The latest data published by Public Health England (PHE) reveals that new HIV diagnoses in the UK have fallen for the second year in a row. New diagnoses decreased by 17% in 2017, from 4,363 new diagnoses reported compared to 5,280 in 2016. This brings new cases down to their lowest level since 2000.
This decrease continues a downward trend that started in 2015, with an overall 28% reduction in new HIV diagnoses between 2015 and 2017. The reduction was largely driven by a decline in new HIV diagnoses among gay and bisexual men, which fell by 17% compared to 2016 and by 31% compared to 2015. This decrease was partly due to the high uptake of HIV testing in this group, particularly repeat HIV testing among higher risk men. Increased uptake of anti-retroviral therapy (ART) also contributed to the decline in new diagnoses.
New HIV diagnoses in black African and Caribbean heterosexuals have been steadily decreasing over the past decade, from 2,655 in 2008 to 594 in 2017. For the first time, a UK-wide fall was also seen in new diagnoses in heterosexuals from other ethnicities, with a drop of 20% to 849 in 2017. Previously, diagnoses had remained stable at around 1,000 per year in this group.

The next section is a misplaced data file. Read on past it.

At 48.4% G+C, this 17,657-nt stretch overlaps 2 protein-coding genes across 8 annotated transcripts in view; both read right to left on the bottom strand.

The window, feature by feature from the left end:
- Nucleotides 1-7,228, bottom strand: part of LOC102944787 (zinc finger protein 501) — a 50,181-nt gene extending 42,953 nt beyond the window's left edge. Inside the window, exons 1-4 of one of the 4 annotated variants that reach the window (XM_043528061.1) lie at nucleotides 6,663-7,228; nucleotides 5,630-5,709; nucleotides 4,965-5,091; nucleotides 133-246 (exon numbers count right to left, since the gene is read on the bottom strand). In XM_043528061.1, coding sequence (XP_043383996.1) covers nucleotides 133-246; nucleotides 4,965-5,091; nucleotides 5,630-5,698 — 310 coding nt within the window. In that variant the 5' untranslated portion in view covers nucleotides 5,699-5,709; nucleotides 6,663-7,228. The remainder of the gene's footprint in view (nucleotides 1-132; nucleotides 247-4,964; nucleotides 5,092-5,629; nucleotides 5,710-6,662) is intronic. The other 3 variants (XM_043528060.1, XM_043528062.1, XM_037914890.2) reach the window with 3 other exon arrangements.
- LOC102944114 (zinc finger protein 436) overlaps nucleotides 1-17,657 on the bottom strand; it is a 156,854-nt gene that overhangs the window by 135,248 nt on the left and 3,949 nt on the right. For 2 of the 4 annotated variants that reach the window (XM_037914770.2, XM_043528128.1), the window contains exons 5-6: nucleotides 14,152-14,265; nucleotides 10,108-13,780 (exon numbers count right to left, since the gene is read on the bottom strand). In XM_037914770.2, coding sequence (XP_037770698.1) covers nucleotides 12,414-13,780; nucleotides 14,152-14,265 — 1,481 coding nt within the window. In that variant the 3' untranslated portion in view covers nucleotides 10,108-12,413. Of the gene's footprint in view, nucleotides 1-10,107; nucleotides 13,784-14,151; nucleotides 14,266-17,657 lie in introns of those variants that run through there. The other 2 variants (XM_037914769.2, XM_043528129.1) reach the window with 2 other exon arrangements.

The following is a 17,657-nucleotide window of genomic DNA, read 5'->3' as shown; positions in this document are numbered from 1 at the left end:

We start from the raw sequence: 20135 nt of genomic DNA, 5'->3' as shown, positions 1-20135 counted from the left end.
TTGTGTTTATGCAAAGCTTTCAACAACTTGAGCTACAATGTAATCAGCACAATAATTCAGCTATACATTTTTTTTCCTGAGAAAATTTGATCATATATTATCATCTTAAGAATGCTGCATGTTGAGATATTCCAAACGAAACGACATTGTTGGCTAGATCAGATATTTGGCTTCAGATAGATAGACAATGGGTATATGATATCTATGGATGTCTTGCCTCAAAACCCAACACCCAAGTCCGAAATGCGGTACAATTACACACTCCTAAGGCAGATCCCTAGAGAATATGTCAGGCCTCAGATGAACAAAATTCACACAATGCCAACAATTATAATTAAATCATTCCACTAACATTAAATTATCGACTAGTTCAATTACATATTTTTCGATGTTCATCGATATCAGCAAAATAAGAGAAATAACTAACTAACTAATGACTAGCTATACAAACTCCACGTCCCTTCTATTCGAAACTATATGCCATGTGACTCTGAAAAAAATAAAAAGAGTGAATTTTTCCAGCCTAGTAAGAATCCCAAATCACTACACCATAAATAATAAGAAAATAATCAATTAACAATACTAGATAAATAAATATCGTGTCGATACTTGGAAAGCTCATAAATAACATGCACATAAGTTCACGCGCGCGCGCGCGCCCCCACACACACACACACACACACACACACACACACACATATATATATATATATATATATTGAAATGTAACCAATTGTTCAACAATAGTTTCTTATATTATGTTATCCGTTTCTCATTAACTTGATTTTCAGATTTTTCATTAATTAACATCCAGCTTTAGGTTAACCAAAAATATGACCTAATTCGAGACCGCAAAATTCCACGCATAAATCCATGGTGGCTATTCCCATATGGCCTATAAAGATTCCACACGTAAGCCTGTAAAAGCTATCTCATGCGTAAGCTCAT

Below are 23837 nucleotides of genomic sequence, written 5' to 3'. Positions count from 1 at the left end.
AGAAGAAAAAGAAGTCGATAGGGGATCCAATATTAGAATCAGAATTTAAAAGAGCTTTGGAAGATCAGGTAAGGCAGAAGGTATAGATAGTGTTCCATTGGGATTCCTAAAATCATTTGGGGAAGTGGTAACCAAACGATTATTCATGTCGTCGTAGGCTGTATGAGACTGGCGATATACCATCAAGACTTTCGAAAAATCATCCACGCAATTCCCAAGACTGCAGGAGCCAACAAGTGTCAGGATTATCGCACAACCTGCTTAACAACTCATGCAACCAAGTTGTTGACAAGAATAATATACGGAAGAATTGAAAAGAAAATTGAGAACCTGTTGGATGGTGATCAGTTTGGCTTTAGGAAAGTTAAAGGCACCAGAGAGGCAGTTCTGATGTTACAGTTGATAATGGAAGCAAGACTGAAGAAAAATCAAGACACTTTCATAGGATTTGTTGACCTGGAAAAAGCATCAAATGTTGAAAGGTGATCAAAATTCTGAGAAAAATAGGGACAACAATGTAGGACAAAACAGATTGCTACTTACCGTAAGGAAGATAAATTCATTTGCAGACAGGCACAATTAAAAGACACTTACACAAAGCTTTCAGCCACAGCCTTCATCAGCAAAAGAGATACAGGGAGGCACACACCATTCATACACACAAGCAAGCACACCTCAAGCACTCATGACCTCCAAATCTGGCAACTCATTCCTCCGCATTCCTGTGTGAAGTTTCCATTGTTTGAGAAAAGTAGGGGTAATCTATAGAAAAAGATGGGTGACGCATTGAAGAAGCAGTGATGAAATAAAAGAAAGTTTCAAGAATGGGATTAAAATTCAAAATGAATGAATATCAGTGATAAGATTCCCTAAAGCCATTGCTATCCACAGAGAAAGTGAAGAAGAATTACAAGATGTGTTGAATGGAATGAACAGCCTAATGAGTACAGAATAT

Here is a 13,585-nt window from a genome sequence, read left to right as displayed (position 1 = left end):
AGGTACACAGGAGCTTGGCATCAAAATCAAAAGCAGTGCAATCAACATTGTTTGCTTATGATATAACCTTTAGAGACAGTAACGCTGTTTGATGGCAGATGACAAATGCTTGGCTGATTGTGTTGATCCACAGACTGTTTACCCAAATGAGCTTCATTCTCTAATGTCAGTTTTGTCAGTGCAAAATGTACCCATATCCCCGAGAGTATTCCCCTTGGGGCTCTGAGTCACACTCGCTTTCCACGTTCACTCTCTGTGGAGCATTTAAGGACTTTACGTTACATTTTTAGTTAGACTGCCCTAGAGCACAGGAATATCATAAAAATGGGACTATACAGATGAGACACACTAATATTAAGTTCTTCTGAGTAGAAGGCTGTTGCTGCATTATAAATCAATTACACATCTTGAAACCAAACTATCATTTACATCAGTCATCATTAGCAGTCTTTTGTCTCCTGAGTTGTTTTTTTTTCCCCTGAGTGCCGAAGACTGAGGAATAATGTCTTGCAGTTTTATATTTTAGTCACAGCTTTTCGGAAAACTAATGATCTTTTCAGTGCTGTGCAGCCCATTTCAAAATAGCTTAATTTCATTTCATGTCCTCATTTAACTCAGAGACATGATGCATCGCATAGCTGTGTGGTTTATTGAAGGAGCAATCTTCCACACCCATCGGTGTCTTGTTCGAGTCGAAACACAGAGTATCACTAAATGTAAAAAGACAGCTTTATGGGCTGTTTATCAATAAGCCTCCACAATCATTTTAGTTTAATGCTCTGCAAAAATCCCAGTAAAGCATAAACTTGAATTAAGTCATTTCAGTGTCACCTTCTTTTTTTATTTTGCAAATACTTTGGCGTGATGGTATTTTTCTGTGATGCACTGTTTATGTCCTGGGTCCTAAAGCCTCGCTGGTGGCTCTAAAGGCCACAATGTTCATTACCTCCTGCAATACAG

Despite these reductions, the data indicates that challenges remain to the control of HIV in the UK. For example, the proportion of people diagnosed at a late stage of infection has remained around 40% for the past five years. Late diagnosis is associated with a ten-fold increased risk of short-term mortality and an increased risk of onward transmission.
The data can be viewed on the UK Government website.
The current quarterly HIV infection in Scotland surveillance report, which includes data on new reports, to 31 March 2018, can be viewed on our website. The latest data for Scotland, to the end of June 2018, will be published on our website on 18 September 2018.
Source: PHE, 4 September 2018